#8 Replenishing Stock
Each Friday morning London and I headed to town for water and food. It was approximately twenty miles from my butte to the thriving metropolis of Black Canyon. And after a week of solitude the two block business district was a delight.
At the gas station I had the car fluids tended to and the jerry cans refilled with fresh sweet water. In the market I purchased a week’s supply of food, including tomato juice, orange juice, Pepsi, ice, dog food and “bickies” for London. I eagerly checked the post office for mail from Canada and posted letters to my family.
The only other shop in town was a second-hand store. It wasn’t long before I knew every article in the store, but my only purchase ever, was a week’s supply of western novels which I read, surrounded by the very locale described in the stories.
Once a month, for a special treat, I swung Ludwig into Rock Springs before I headed back to my butte, via the southbound freeway.
Rock Springs had been a stagecoach stop back in Territorial days, and little had changed. A battered, old screen door led me from the heat of the desert sunshine into the darkened cool interior within thick adobe walls. As my eyes grew accustomed to the change of light, an old-fashioned general store revealed itself. Grand showcases were loaded with groceries, moccasins, postcards, large jars of stick candy, poke-bonnets and Indian silver and turquoise jewelry. The ceiling beams were hung with antiquated necessities of life from the nineteenth century. There was a side-saddle, cowboy saddles, saddle-bags and cowboy boots — all worn and weathered. There were flat irons, branding irons, Dutch ovens and frying pans — blackened and resting from their labors. Rusted gold pans, rifles and handguns were hung high — as their owners may have been hung, one hundred years before.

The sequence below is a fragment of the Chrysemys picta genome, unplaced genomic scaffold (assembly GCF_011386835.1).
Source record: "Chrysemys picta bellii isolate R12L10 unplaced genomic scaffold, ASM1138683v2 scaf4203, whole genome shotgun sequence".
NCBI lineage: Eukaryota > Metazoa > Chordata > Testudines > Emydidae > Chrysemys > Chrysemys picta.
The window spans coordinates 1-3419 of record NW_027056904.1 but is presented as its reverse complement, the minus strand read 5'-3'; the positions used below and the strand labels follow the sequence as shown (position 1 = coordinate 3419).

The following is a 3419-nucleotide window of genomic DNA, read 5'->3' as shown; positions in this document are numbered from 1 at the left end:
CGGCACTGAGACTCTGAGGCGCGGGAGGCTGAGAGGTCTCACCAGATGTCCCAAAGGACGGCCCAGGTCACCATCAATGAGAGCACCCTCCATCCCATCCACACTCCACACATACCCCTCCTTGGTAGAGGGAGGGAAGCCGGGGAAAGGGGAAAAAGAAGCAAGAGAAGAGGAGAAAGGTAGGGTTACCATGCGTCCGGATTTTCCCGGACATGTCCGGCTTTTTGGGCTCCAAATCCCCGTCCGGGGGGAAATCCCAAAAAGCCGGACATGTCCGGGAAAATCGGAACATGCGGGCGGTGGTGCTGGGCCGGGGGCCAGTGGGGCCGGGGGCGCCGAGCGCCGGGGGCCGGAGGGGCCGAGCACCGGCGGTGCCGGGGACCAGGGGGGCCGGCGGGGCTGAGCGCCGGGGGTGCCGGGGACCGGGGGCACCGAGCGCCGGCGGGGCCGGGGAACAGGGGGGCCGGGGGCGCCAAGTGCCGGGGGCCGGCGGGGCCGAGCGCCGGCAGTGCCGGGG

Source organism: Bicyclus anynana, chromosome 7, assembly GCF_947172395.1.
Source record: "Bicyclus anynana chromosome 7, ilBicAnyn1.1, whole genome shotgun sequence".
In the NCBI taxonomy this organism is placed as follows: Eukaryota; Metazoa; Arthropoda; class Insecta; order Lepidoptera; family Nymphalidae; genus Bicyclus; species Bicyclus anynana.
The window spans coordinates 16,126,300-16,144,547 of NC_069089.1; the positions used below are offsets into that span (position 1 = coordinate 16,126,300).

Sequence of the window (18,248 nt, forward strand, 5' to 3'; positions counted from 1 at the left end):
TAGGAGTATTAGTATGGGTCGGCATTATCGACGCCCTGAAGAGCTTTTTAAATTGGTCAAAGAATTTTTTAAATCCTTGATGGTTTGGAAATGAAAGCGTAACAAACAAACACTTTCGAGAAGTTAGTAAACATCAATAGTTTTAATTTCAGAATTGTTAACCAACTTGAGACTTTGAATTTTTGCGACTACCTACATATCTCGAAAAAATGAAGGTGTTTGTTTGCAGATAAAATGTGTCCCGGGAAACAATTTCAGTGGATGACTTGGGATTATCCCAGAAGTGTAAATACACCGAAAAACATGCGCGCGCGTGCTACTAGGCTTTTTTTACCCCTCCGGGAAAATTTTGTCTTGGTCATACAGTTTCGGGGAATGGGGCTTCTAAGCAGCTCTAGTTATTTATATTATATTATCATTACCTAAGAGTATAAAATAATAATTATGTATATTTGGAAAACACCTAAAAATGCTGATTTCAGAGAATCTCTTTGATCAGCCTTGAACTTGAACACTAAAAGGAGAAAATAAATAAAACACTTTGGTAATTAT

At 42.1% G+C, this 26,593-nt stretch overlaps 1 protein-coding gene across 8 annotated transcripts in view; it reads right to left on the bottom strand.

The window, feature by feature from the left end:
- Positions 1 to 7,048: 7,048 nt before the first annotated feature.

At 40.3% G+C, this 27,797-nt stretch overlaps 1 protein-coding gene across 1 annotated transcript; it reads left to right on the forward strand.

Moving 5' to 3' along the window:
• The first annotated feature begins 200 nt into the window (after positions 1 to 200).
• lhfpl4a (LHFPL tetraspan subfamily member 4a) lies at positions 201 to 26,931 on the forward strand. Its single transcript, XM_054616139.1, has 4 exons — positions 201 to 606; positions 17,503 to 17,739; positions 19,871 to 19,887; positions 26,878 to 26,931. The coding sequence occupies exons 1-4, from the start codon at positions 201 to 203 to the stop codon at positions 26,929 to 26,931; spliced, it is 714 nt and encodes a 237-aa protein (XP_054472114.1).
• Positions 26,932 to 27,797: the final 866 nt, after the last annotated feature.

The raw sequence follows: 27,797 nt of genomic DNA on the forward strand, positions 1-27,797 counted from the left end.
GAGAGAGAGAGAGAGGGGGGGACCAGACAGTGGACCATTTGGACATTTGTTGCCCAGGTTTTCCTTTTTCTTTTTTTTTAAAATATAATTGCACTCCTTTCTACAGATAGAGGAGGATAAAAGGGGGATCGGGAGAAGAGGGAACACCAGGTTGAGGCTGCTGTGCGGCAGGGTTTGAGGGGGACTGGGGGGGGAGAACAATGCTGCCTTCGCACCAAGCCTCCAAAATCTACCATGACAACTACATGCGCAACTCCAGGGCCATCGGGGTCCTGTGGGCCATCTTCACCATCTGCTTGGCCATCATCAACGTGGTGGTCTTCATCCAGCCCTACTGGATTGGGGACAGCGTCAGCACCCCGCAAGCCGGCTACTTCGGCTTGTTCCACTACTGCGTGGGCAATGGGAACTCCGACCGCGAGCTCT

A small doorway led into the store’s hardware room. It catered to Snowbirds, so the stock reflected their tastes with a fine selection of shinning new gold pans, coal oil lanterns, picks, canteens and ten-gallon hats.
I wound my way between the showcases to the back of the general store where another small doorway opened onto the dining room which boasted tables covered with red and white checkered tablecloths. The room was large, and on the walls were old west relics, pottery bells and Rock Springs T-shirts for sale.
Whether I chose a chuck-wagon breakfast, Mexican lunch, ranch house steak dinner, sandwich or a good old-fashioned hamburger, I knew it was to be the best rip snorting meal I could eat — at least until my next visit!
Despite protests of being too sated to walk, after my meal I was led with great ritual to the glass enclosed, towering pie-keep. There I chose a foot high wedge of pie from an incredible selection of berry, fruit cream and custard. Each pie was homemade with the freshest, tastiest ingredients baked to perfection, then placed in the pie keep and illuminated like England’s Crown Jewels.
Phoenix executives brought New York, London and Tokyo businessmen to this “taste” of the Old West, and locals just brought their appetites.
But ahhh, the trip to the bathroom revealed the piece de resistance.
In order to reach the “Ladies” I walked to the back of the dining room, edged right through a narrow opening — and there in all its glory, shining through from the long lost past – was the saloon!
A gleaming brass rail and brass spittoons accented the massive wooden bar where a huge glistening mirror reflected back the amber and green bottles placed before it. Above the heavy oak tables and chairs, hung a candle chandelier crafted from an immense wagon wheel. And the people who breathed life into this echo of the past were local cowboys and gun toting Snowbirds.
Maybe I didn’t stay until evening because I was afraid of having a flat tire or a breakdown on my way back to my butte, maybe I feared G.B.’s reaction to my being alone at night in a saloon. But I wanted to stay. I wanted to see the candles lit. I wanted to sip Pepsis and watch logs burning in the blackened fireplace. And most of all, I wanted to stay until the piano player pounded the ornate honky-tonk piano back to life.